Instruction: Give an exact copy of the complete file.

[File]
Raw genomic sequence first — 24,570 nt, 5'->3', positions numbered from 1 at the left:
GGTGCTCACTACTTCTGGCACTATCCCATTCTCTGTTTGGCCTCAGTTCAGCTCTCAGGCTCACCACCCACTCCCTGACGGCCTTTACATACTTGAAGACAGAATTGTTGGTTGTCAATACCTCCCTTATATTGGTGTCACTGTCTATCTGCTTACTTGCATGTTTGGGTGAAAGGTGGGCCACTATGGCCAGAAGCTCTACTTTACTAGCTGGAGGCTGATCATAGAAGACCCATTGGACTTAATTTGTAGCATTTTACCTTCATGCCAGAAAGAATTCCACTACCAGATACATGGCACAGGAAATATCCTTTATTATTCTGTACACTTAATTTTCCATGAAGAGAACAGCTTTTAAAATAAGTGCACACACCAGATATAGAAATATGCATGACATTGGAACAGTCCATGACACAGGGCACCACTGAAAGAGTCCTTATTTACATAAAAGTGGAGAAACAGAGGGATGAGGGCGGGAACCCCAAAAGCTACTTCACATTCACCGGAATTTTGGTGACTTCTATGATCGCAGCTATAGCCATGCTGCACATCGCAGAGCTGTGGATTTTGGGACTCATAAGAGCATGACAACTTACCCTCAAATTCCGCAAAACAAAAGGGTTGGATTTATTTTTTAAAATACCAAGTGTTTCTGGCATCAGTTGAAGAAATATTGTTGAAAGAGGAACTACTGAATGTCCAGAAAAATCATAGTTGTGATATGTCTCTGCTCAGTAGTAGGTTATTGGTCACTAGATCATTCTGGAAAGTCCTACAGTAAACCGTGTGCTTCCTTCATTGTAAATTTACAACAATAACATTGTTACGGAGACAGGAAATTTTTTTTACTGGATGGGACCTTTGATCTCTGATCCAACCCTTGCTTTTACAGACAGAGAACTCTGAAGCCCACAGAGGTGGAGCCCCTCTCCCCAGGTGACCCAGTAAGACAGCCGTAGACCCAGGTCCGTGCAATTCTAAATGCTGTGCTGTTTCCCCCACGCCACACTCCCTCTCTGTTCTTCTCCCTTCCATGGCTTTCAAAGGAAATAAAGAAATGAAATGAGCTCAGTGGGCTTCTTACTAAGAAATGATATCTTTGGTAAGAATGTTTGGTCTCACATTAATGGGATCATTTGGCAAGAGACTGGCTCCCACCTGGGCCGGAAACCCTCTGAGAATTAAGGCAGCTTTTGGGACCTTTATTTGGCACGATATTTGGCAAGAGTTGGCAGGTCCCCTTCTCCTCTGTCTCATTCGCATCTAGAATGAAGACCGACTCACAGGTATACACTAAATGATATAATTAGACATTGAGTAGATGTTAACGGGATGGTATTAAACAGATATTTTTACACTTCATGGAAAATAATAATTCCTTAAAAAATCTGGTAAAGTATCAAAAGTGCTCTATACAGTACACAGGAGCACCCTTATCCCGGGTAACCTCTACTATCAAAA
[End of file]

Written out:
Raw genomic sequence first — 24,570 nt, 5'->3', positions numbered from 1 at the left:
GGTGCTCACTACTTCTGGCACTATCCCATTCTCTGTTTGGCCTCAGTTCAGCTCTCAGGCTCACCACCCACTCCCTGACGGCCTTTACATACTTGAAGACAGAATTGTTGGTTGTCAATACCTCCCTTATATTGGTGTCACTGTCTATCTGCTTACTTGCATGTTTGGGTGAAAGGTGGGCCACTATGGCCAGAAGCTCTACTTTACTAGCTGGAGGCTGATCATAGAAGACCCATTGGACTTAATTTGTAGCATTTTACCTTCATGCCAGAAAGAATTCCACTACCAGATACATGGCACAGGAAATATCCTTTATTATTCTGTACACTTAATTTTCCATGAAGAGAACAGCTTTTAAAATAAGTGCACACACCAGATATAGAAATATGCATGACATTGGAACAGTCCATGACACAGGGCACCACTGAAAGAGTCCTTATTTACATAAAAGTGGAGAAACAGAGGGATGAGGGCGGGAACCCCAAAAGCTACTTCACATTCACCGGAATTTTGGTGACTTCTATGATCGCAGCTATAGCCATGCTGCACATCGCAGAGCTGTGGATTTTGGGACTCATAAGAGCATGACAACTTACCCTCAAATTCCGCAAAACAAAAGGGTTGGATTTATTTTTTAAAATACCAAGTGTTTCTGGCATCAGTTGAAGAAATATTGTTGAAAGAGGAACTACTGAATGTCCAGAAAAATCATAGTTGTGATATGTCTCTGCTCAGTAGTAGGTTATTGGTCACTAGATCATTCTGGAAAGTCCTACAGTAAACCGTGTGCTTCCTTCATTGTAAATTTACAACAATAACATTGTTACGGAGACAGGAAATTTTTTTTACTGGATGGGACCTTTGATCTCTGATCCAACCCTTGCTTTTACAGACAGAGAACTCTGAAGCCCACAGAGGTGGAGCCCCTCTCCCCAGGTGACCCAGTAAGACAGCCGTAGACCCAGGTCCGTGCAATTCTAAATGCTGTGCTGTTTCCCCCACGCCACACTCCCTCTCTGTTCTTCTCCCTTCCATGGCTTTCAAAGGAAATAAAGAAATGAAATGAGCTCAGTGGGCTTCTTACTAAGAAATGATATCTTTGGTAAGAATGTTTGGTCTCACATTAATGGGATCATTTGGCAAGAGACTGGCTCCCACCTGGGCCGGAAACCCTCTGAGAATTAAGGCAGCTTTTGGGACCTTTATTTGGCACGATATTTGGCAAGAGTTGGCAGGTCCCCTTCTCCTCTGTCTCATTCGCATCTAGAATGAAGACCGACTCACAGGTATACACTAAATGATATAATTAGACATTGAGTAGATGTTAACGGGATGGTATTAAACAGATATTTTTACACTTCATGGAAAATAATAATTCCTTAAAAAATCTGGTAAAGTATCAAAAGTGCTCTATACAGTACACAGGAGCACCCTTATCCCGGGTAACCTCTACTATCAAAA